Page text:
Tag Archives: Volkerwanderung

Vive la Franks

Regime Change

A bunch of rowdy German football hooligans decided to move to Paris one day. Thus began the history of France. Previously it had been known as ‘Gaul’ and was ruled by the Romans, who never did anything for anyone except provide sanitation, medicine, education, wine, public order, irrigation, roads, the fresh water system, public health, and peace. A bunch of people called the Salian Franks, who were jealous of all the things Rome hadn’t done for anyone, decided to move into Gaul and rename it Francia, and hope no-one noticed because, in fairness, it was the done thing at the time. The Vandals, Visigoths, and Ostrogoths were all having a go at ruling someone else’s empire, so the Franks thought it was only fair that they should too. At first, under a fella by the name of Childeric I (not that he called himself that, he couldn’t have known that another Childeric would come along two hundred years later) the Salian Franks were somewhat under the rule of Rome, and fought the Visigoths alongside Roman armies. But then Odoacer put an end to the Empire, so the Franks were basically free to do whatever they wanted. Which is exactly what Clovis did.

Clovis, King of Franks

What did Clovis do next? He kicked arse.Clovis The French have a long and proud history of kicking arse and not giving a damn, and it was probably Clovis who started this. Assuming the throne after his father died, he started fighting with pretty much everyone he could. Under Frankish law the king was only entitled to an equal share in the booty of conquest as his men were. Being king, Clovis thought he deserved more, and said as much at Soissons after a certain battle when he desired a ewer of singular craftsmanship. A soldier stood up and said every man should have a share, and smashed it to bits. Clovis did nothing at the time, but later, at a mustering of the men, singled out the offending soldier for inspection. He seized the man’s axe, and threw it to the ground, declaring it to be dirty. As the man knelt to retrieve the weapon Clovis drew his, and clove the man’s head in two. After that no-one dared debate the concept of ‘fair share’ with Clovis, even as he went about taking other people’s lands and kingdoms. He killed kings and their relatives, sometimes by his own hand, until he had conquered the majority of Gaul. He even killed much of his own family to avoid rebellion and claimants to the throne. Near the end of his life he held a great assembly, and cried out how terrible it was to be old, alone, and have no relatives, not because he wanted to welcome them in a warm embrace of familial affection, but introduce them to the cold embrace of death by axe. Having built himself a nice empire his family spent the next few hundred years tearing it apart, going insane and being far too young to run things. This allowed for many families to rise, and fall, rapidly in a short time, as was the case of the next great dynasty of what was now called Francia, or Frankland.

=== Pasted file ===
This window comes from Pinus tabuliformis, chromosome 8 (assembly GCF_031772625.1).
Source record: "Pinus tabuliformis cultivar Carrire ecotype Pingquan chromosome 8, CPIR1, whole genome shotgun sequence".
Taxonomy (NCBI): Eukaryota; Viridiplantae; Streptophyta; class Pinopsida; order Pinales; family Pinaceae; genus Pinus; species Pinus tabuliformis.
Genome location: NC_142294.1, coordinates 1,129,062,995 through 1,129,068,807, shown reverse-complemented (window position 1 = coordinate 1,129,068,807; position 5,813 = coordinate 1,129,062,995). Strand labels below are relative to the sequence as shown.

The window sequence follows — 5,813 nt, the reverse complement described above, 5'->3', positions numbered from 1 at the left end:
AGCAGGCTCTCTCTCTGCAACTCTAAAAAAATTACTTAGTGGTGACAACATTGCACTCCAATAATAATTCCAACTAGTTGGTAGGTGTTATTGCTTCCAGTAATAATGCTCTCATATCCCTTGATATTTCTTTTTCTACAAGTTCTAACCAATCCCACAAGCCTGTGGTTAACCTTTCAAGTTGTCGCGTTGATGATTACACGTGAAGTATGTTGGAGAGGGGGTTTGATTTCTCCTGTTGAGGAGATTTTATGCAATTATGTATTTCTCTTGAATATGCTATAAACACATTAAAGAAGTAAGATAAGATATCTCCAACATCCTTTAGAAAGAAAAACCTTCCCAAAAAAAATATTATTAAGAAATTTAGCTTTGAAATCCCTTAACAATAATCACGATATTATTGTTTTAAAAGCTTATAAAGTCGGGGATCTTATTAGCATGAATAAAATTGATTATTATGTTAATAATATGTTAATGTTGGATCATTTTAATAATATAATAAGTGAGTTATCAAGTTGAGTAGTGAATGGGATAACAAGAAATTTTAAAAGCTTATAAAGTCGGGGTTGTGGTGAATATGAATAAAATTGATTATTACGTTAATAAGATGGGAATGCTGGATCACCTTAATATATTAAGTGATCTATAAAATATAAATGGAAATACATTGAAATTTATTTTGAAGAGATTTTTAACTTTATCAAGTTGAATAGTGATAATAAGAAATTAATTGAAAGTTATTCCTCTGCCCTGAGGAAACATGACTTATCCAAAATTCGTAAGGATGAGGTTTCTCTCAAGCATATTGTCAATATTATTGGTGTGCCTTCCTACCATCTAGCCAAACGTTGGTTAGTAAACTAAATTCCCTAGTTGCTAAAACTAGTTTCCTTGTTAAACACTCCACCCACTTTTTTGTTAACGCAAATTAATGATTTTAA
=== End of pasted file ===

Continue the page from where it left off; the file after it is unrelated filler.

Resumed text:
Rise of the Carolingians

Charlemagne was the crowning glory of a generation or more of one family’s attempts to become the rulers of Francia.Charlemagne This family, known as the Carolingians, were the Mayors of the Palace, essentially the Prime Ministers, of the Merovingian kings. Charles, the Hammer, Martel, one of France’s earliest recorded rappers, went about conquering people, and demanding tribute from them, under the authority of the king. His greatest victory was when he defeated an invading Muslim army at Tours, driving them back behind the Pyrenees, where they stayed until the Spanish decided they wanted to have Spain back. The Franks tended to prefer the idea of a warrior-king as opposed to a sit-at-home-and-send-others-to-die king. Though he ruled as king for a time he was never actually called a king, possibly because the Merovingian name still held a certain amount of power. His son, Pippin the Short, did not care for the fact that he had to answer to a man who had no real power, only prestige. He sent a letter to the Pope, and then called an election. Pippin was thus elected king, the first of the very successful Carolingian dynasty to rule Francia, not just in practice but in name. He finished driving the Saracens out of Gaul, annexed Aquitaine, made the Lombards do what the Pope told them to, and then died. He left two sons as heirs. One wasn’t king for long and didn’t really do much. This was Carloman I. The other was one of the most celebrated kings of the Middle Ages, if not all time, who ruled over most of Europe, and wielded a level of power unseen since the Roman emperors, inspired an explosion of learning and gave us the writing system we use today. This was the aptly named Imperatur Augustus Charles I The Great, Charlemagne.